In his Semiotics and Interpretation' Robert 1choles accepts Jakobson2s idea of
literariness" /e agrees that literariness is found in all sorts of utterances3 a literary
&ork is simply one in &hich literariness is dominant (#A" )ut unlike other formalist@
semioticians' he does not locate literariness merely in the formal structure of a &ork2s
message" /e thinks all the si, factors of a communicati*e act as pointed out in
Jakobson2s schema (i"e"' sender' recei*er' contact' message' code' and conte,t are to
be considered in any search for literariness" $nd he belie*es that &e sense
literariness in an utterance &hen any one of the si, features of communication loses
its simplicity and becomes multiple or duplicitous((#" %or him literariness is found
&here a communicati*e act encourages us to sense a difference bet&een maker and
speaker (e"g"' &hen the author uses a persona to tell his story' &here the &ords of
an utterance seem to be aimed not directly at us but at someone else (e"g"' &hen a lyric
is' as John 1tuart 5ill has suggested' o*erheard rather than heard' &here spoken
&ords are presented to us not in speaking but in another form of contact (e"g"' all
literature transmitted through &riting or print' &here the form of the message
becomes more complicated than usual (e"g"' the sound effects and syntactic patterning
of *erse' &here the doubling of conte,ts is seen (e"g"' &hen' reading a no*el' &e are
led into a fictional &orld other than the &orld surrounding us immediately' and
&here the code of the message points to other communicati*e acts (e"g"' in .uoting
from' alluding to' or parodying a pre*ious te,t" To tidy things up' 1choles gi*es us
the follo&ing list as a finder of literariness7
#" >uplicity of senderBrole@playing' acting
(" >uplicity of recei*erBea*esdropping' *oyeurism
4" >uplicity of messageBopacity' ambiguity
8" >uplicity of conte,tBallusion' fiction
9" >uplicity of contactBtranslation' fiction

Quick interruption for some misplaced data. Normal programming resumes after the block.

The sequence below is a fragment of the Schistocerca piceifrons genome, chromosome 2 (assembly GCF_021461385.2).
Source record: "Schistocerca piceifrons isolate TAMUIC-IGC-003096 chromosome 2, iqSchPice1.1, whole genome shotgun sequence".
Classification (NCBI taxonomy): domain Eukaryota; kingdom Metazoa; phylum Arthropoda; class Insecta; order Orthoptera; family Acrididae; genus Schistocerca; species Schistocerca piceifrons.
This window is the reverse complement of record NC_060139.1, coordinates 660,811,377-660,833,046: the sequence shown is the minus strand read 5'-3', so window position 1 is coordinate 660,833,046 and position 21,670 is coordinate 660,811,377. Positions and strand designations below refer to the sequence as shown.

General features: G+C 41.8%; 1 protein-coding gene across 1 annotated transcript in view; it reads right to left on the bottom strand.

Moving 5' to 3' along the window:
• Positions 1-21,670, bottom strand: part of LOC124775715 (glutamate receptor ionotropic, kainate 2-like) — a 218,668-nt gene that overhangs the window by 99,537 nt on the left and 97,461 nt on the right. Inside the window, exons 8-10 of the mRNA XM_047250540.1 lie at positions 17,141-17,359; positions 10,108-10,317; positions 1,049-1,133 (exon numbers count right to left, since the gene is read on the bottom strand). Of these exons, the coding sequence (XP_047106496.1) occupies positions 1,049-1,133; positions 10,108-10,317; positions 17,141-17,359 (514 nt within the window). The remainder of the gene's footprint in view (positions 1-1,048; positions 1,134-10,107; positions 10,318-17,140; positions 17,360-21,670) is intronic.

<" >uplicity of codein*ol*ed in all the abo*e (4#
1choles is right here to remind us that literariness may occur any&here in the
entire process of *erbal communication from the encoding to the decoding of
message" )ut his idea of duplicity still lea*es us room to .uestion" I suspect that his
duplicity is also a form of defamiliarization' not !ust an opposing term to simplicity"
It seems to him that anything indicating a de*iation from the normal speech situation
is a mark of literariness" Therefore' he says' The more an essay alludes or
fictionalizes' the more the author adopts a role or suggests one for the reader' the more
the language becomes sonorous or figured' the more literary the essay (or the letter'
the prayer' the speech' etc" becomes(48"
>uplicity' as a term' also suggests a .uantitati*e idea" I cannot deny that
literature has numerical matters in itself" )ut I must deny that anything literary must
be more than simple" %or me an artful element can be either simple or complicated'
depending on the conte,t in &hich it occurs" If literariness is an artful .uality' it
need not al&ays in*ol*e duplicity" To put it clearly' a literary message can be *ery
simple and normal in regard to its sender' recei*er' conte,t' etc" %or me' for instance'
the most mo*ing (and thus most artful lines in King Lear are the t&o simple lines7
" " " ;ou think I2ll &eep3:No' I2ll not &eep (' ' (CD@#" The t&o lines are spoken
by Eing Lear to his t&o elder daughters &hen they ha*e depri*ed him of all his
pri*ileges and ill@treated him *ery unnaturally" The t&o lines contain only a *ery
natural (and therefore sincere and truthful reply out of a heart@broken father2s